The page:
Interior Department Law Enforcement Seizes $2.3 Million in Illegal Drugs on Southern Border

Last edited 09/29/2021

Date: April 10, 2019

WASHINGTON – From March 20, 2019 through March 28, 2019, the Department of the Interior (DOI) Opioid Reduction Task Force conducted a Criminal Interdiction Operation focusing on areas of highway known for high drug trafficking into and around Indian Country. The operation yielded an estimated $2.3 million in federally illegal drugs.

The operation occurred on the Tohono O’odham Reservation, located in Arizona on the Southern Border of the United States. The results of the Operation are below.

422 traffic Stops:

  • 14 traffic citations issued
  • 129 vehicle searches
  • 83 K-9 deployments
  • 40 K-9 alerts

50 Total Arrests:

  • 42 Federal Illegal Entry Arrests
  • 1 Tribal Failure to Appear Warrant (Tribal)
  • 1 Alcohol Related Arrest (Tribal)
  • 1 Assault and Battery Warrant Arrest (Tribal)
  • 1 Molestation w/minor (Federal)
  • 2 Dangerous Drug (State)
  • 1 Sexual Assault (Tribal)
  • 1 Weapons Trafficking (Federal)

Controlled substances seized (Total combined street value: $2.3 million):

  • 31.15 grams of Methamphetamine (approx .06 pounds)
  • 480,239.19 grams of Marijuana (approx. 1,058 pounds)
  • 0.2 grams of Heroin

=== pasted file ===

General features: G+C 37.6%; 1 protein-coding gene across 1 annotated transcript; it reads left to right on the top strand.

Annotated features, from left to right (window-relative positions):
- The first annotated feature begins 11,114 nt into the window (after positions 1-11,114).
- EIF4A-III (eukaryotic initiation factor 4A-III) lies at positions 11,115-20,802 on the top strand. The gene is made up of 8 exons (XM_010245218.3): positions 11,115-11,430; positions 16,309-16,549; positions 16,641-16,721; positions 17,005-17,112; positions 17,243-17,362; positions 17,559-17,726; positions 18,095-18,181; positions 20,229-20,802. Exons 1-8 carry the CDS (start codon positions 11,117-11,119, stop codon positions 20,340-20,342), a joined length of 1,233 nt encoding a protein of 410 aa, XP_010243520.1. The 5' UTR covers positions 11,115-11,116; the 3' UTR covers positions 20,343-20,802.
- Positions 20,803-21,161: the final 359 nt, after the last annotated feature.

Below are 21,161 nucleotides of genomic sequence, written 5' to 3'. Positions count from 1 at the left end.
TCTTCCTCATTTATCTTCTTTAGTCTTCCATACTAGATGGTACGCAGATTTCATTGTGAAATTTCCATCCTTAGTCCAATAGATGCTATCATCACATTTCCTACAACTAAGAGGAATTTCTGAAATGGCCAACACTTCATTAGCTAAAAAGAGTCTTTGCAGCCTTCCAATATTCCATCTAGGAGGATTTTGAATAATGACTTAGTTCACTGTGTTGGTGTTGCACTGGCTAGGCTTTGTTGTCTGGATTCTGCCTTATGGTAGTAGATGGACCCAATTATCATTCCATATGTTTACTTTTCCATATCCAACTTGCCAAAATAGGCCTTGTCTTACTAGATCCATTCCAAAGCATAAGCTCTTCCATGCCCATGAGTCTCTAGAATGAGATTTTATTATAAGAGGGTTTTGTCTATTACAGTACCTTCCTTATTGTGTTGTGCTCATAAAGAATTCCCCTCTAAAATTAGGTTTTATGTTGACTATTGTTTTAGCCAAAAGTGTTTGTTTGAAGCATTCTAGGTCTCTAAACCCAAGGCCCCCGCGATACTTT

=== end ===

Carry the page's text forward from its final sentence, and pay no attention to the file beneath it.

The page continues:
The Opioid Reduction Task Force consists of Special Agents from the Bureau of Indian Affairs (BIA), Division of Drug Enforcement (DDE), BIA K-9 uniformed officers, the Tohono O’odham Police Department (TOPD), the Native American Targeted Investigations of Violent Enterprises (NATIVE) Task Force, US Immigration and Customs Enforcement (ICE), Homeland Security of Investigations (HSI), the Bureau of Land Management (BLM), the National Parks Service (NPS), the United States Border Patrol (USBP) and Arizona Department of Public Safety (AZDPS).

The Joint Task Force on Opioid Reduction was formed in 2018 in response to President Donald J. Trump’s commitment to ending the opioid crisis. It is led by the Bureau of Indian Affairs Office of Justice Services in coordination with State, local, Tribal and other Federal partners. In the first year, Joint Task Force Operations in Arizona, New Mexico, North Carolina, Washington, Montana, and other states have led to the seizure of millions of dollars’ worth of fentanyl, heroin, methamphetamine and other drugs, and hundreds of arrests and indictments.

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